Dame Anita Roddick, human rights activist and environmental campaigner, best known as the founder of The Body Shop, a cosmetics company producing and retailing beauty products that shaped ethical consumerism The company was one of the first to prohibit the use of ingredients tested on animals and one of the first to promote fair trade with third world countries. Roddick was involved in activism and campaigning for environmental and social issues, including involvement with Greenpeace andThe Big Issue.

John Elkington

John Elkington @volansjohn is a world authority on corporate responsibility and sustainable development. He is currently the Founding Partner & Executive Chairman of Volans, a future-focused business working at the intersection of the sustainability, entrepreneurship and innovation movements

His latest book The Zeronauts, Breaking the Sustainability Barrier describes many of todays inspirational leaders : “Just as our species broke the Sound Barrier during the 1940s and 1950s, a new breed of innovator, entrepreneur, and investor is lining up to break the Sustainability Barrier”

Jorgen Randers

2052: What will the world look like in 2052

Jeff Hollender,

Jeffrey Hollender is an American businessperson, entrepreneur, author, and activist. He was well known for his roles as CEO, co-founder, and later Chief Inspired Protagonist and Executive Chairperson of Seventh Generation Inc., the country’s largest distributor of non-toxic, all-natural cleaning, paper and personal care products. www.jeffhollender.com/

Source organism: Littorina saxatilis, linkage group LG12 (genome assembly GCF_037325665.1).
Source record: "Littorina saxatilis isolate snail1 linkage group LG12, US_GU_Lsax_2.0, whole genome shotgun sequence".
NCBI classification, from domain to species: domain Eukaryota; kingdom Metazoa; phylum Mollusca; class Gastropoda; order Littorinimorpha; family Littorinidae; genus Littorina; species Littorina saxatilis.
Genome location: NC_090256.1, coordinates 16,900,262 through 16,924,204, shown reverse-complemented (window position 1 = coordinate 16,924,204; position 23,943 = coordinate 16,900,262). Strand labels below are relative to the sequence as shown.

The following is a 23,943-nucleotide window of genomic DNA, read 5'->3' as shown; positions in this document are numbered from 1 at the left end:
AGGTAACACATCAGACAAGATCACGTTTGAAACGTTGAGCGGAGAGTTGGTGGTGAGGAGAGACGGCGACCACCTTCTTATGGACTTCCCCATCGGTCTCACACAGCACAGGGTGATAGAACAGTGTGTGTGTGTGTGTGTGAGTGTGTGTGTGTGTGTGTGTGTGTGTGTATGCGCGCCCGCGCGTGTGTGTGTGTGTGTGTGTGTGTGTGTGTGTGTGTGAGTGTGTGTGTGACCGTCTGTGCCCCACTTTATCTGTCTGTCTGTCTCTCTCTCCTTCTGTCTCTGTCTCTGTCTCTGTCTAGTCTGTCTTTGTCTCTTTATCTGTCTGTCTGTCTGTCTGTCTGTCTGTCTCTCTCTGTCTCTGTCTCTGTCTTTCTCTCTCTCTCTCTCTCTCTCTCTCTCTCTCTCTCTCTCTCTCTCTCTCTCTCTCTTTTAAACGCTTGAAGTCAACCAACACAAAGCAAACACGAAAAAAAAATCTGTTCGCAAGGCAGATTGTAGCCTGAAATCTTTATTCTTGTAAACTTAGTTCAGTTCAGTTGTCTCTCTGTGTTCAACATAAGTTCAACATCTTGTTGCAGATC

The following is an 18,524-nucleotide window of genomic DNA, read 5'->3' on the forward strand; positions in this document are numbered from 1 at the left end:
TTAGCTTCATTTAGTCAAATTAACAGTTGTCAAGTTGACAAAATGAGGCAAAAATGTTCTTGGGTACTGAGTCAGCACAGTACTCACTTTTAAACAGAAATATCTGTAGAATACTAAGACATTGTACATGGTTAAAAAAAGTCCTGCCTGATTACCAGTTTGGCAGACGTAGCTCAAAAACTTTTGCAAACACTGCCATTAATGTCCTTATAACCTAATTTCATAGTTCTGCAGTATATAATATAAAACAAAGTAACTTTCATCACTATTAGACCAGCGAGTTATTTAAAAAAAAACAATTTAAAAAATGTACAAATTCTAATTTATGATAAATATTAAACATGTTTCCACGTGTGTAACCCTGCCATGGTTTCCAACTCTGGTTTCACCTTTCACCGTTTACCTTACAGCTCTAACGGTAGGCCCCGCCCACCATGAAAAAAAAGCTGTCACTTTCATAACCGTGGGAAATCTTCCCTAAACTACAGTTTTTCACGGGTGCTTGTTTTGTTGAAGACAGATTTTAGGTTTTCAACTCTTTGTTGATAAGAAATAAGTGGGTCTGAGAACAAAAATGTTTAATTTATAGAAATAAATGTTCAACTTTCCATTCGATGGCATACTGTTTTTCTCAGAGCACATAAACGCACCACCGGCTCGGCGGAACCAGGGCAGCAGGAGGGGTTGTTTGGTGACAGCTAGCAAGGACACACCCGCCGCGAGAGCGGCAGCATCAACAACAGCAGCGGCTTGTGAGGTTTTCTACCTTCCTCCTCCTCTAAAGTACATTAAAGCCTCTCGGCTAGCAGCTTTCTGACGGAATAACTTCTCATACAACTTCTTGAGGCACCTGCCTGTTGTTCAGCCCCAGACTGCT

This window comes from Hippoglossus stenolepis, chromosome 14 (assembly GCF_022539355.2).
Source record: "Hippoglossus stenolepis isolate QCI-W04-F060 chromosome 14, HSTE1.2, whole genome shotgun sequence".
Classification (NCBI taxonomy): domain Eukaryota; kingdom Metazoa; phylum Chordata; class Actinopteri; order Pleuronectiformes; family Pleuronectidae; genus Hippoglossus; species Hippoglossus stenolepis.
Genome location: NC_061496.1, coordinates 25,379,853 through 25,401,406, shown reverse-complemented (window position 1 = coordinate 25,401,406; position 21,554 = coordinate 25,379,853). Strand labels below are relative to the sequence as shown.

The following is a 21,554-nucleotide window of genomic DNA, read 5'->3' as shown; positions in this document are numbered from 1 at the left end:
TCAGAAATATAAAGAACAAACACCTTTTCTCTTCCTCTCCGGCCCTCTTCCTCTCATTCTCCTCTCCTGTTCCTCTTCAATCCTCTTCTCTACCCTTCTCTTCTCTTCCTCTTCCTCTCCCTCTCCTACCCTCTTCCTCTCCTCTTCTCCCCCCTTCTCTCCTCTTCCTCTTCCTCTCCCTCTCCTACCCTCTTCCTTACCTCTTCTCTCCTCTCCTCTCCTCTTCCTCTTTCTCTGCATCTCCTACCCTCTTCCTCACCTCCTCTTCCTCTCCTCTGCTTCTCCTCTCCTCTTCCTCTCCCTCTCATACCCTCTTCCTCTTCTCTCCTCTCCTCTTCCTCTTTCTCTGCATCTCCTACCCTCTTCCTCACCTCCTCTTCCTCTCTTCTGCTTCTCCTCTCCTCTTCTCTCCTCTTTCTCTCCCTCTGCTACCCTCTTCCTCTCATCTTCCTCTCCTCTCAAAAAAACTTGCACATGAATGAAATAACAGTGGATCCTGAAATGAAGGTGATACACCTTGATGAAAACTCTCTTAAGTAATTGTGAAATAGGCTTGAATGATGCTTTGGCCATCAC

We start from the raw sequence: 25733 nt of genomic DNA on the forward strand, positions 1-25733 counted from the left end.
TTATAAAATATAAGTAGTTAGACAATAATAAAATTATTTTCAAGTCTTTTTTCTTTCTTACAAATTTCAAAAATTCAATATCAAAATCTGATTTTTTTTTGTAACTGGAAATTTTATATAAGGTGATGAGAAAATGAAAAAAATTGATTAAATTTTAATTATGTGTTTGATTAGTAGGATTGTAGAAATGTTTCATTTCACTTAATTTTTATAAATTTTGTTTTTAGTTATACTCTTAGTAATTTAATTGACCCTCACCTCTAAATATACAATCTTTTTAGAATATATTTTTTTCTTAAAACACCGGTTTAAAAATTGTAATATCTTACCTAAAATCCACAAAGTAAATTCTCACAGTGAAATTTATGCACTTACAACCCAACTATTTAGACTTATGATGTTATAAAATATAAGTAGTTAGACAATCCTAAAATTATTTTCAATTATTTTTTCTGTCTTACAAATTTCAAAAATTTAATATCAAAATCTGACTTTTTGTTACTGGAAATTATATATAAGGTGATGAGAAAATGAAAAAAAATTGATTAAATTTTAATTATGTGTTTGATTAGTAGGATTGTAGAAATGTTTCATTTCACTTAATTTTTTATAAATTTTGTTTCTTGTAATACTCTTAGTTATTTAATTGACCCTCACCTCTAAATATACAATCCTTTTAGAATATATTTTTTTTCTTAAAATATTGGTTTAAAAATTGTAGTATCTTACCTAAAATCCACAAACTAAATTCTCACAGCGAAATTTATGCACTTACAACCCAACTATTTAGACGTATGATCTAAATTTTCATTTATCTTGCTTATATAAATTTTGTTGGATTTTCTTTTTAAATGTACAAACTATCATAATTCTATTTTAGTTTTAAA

Gary Hirshberg,

Gary Hirshberg is chairman and former president and CEO of Stonyfield Farm, an organic yogurt producer, based in Londonderry, New Hampshire. Now part of the Danone group.

Published in January 2008, Stirring It Up: How to Make Money and Save the World is a book about socially minded business that calls on individuals to realize their power to make a difference in the marketplace, while doing business in ways that adhere to a multiple bottom line – one that takes into consideration not only finance, but the environment and health as well.

Jeffrey Swartz,

Jeffrey Swartz is the former president and CEO of The Timberland Company an organization that believes that doing well and doing good are inextricably linked. Timberland’s commitment is to reducing global warming and preserving the outdoor environment.

David and Claire Hieatt,

Founders of Howies a clothing company based in Cardigan Bay, Wales produces eco-friendly T-shirts, jeans and sportswear, and aims to have ethically correct practices. Howies use natural fabrics as alternatives to petrochemical-derived modern fabrics. Examples include organic cotton, Merino wool and recycled cotton. Howies T-shirts often have images or slogans with political or environmental themes

Dee Hock

Dee Ward Hock is the founder and former CEO of VISA , described systems that are both chaotic and ordered, and used for the first time the term “chard” and chaordic,combining the words chaos and order.

More?

Over to you –

Follow the discussion on twitter with the #GVis2012 hashtag.

Who are your CSR Heros and CSR Texts to add to this Built Environment inspirers list?

What additions or comments would you make to the entries above?

A full record (video, blog, tweets, presentations, storify) of the Building CSR Event is being curated on the be2camp event page here.